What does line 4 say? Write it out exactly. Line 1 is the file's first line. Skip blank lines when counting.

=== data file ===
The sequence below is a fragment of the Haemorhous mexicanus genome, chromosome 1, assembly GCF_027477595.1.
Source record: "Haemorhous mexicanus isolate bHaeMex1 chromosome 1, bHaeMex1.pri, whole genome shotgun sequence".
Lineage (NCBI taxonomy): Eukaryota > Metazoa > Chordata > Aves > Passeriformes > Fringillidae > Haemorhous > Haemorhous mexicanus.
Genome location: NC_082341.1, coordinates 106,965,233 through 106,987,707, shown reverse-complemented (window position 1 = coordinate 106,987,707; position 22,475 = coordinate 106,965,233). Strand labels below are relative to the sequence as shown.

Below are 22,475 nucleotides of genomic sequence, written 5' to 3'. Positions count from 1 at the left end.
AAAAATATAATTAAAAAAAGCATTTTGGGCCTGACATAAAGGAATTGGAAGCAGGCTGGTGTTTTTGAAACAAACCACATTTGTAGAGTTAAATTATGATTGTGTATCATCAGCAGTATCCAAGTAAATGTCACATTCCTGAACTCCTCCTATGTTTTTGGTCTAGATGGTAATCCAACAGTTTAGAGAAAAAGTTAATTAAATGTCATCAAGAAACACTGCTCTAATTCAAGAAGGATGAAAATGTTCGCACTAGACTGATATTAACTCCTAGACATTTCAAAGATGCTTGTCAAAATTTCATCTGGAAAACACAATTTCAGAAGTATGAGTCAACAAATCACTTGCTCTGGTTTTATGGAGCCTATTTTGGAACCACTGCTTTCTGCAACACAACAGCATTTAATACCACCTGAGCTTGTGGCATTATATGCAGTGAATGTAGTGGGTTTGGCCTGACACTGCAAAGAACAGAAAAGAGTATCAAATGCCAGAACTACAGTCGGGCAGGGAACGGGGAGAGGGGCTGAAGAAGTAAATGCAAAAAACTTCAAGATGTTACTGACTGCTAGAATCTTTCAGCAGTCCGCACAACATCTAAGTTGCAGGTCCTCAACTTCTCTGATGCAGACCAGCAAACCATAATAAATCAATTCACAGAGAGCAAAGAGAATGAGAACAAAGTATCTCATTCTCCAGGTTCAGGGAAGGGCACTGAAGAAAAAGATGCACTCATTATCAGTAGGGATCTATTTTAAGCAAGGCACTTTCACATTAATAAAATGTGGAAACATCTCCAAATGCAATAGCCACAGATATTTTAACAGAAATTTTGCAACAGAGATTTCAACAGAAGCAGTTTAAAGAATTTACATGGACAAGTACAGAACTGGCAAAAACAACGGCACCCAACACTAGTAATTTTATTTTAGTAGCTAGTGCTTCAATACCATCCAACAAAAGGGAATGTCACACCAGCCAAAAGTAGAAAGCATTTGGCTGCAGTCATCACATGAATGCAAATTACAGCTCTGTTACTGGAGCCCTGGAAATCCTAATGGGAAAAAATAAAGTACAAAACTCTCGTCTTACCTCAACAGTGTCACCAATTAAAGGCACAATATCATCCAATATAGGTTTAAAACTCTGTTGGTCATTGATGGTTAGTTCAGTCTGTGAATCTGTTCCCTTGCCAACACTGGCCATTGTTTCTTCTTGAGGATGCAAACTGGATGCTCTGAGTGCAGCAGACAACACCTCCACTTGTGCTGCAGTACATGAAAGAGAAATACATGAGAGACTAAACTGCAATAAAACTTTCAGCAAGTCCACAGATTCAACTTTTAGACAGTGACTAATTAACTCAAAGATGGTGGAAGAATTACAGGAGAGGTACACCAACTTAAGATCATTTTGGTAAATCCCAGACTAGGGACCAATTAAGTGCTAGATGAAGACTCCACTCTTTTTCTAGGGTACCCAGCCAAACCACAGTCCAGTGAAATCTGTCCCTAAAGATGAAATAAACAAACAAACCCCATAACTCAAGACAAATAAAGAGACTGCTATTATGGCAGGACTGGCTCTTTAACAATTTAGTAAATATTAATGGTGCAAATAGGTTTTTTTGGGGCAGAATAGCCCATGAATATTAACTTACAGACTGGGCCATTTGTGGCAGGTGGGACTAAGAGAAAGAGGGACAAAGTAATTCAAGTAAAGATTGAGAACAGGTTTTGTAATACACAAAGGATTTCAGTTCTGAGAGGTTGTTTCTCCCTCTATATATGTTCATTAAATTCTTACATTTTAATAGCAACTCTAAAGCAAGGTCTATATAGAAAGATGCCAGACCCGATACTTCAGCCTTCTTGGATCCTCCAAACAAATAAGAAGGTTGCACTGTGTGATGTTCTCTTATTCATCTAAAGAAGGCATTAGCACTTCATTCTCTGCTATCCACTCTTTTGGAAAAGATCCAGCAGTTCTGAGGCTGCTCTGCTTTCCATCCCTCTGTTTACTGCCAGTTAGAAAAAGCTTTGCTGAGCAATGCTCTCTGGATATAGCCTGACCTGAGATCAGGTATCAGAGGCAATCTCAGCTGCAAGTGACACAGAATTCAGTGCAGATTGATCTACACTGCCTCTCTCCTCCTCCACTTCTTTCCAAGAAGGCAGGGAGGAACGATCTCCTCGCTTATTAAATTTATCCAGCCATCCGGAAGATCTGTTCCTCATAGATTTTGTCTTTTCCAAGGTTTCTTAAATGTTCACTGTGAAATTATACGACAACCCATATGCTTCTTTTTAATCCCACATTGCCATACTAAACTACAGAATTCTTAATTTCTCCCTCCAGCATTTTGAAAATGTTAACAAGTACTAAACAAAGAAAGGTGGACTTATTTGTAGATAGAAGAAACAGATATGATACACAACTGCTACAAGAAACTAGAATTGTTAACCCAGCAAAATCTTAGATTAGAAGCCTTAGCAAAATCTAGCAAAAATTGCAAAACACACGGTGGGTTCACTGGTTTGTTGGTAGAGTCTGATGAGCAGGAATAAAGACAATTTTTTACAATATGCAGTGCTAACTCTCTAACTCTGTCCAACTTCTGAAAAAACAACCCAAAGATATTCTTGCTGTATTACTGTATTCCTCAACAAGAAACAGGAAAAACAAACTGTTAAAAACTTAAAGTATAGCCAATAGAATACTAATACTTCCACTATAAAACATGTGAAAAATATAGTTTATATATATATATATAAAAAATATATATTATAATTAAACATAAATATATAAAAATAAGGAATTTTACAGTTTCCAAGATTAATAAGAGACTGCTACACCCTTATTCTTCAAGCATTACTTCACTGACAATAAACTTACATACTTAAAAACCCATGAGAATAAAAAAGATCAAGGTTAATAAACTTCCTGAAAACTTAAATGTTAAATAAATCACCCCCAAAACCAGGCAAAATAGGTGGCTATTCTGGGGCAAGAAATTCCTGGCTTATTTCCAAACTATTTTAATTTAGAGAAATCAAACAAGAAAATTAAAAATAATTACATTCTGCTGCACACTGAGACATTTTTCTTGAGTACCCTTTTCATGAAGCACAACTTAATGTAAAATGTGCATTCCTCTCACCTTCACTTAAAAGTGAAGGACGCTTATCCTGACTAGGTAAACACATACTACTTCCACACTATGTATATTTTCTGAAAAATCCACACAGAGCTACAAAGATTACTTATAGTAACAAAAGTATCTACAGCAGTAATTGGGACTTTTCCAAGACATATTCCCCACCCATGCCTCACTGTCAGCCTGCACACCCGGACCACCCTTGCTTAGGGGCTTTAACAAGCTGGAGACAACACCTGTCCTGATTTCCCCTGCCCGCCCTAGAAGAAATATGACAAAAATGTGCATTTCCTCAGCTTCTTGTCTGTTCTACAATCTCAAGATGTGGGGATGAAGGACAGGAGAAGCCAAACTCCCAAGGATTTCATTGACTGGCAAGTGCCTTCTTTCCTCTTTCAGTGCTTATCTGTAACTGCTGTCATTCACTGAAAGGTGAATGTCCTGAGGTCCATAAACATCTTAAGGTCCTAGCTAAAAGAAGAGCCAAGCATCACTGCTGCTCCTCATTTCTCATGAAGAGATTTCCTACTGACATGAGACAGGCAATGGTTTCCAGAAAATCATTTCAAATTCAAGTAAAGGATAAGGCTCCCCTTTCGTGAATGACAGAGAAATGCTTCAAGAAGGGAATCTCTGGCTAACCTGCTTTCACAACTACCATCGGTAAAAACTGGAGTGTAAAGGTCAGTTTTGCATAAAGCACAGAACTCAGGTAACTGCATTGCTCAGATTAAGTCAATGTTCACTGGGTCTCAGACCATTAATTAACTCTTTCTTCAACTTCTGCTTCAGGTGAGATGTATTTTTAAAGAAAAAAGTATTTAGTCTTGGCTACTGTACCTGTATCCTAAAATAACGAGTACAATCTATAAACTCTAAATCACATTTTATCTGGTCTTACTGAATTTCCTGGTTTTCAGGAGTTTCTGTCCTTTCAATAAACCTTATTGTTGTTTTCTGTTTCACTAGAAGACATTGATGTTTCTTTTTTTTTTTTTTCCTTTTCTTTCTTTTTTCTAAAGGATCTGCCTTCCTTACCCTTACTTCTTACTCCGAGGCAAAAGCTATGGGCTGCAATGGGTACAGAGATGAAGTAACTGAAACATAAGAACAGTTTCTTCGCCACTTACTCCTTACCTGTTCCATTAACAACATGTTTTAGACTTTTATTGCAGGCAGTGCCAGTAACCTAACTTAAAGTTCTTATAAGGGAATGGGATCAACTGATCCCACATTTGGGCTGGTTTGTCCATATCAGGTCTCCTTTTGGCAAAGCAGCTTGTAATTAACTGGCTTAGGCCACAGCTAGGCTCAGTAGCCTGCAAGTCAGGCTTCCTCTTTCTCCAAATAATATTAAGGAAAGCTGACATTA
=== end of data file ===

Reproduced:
Genome location: NC_082341.1, coordinates 106,965,233 through 106,987,707, shown reverse-complemented (window position 1 = coordinate 106,987,707; position 22,475 = coordinate 106,965,233). Strand labels below are relative to the sequence as shown.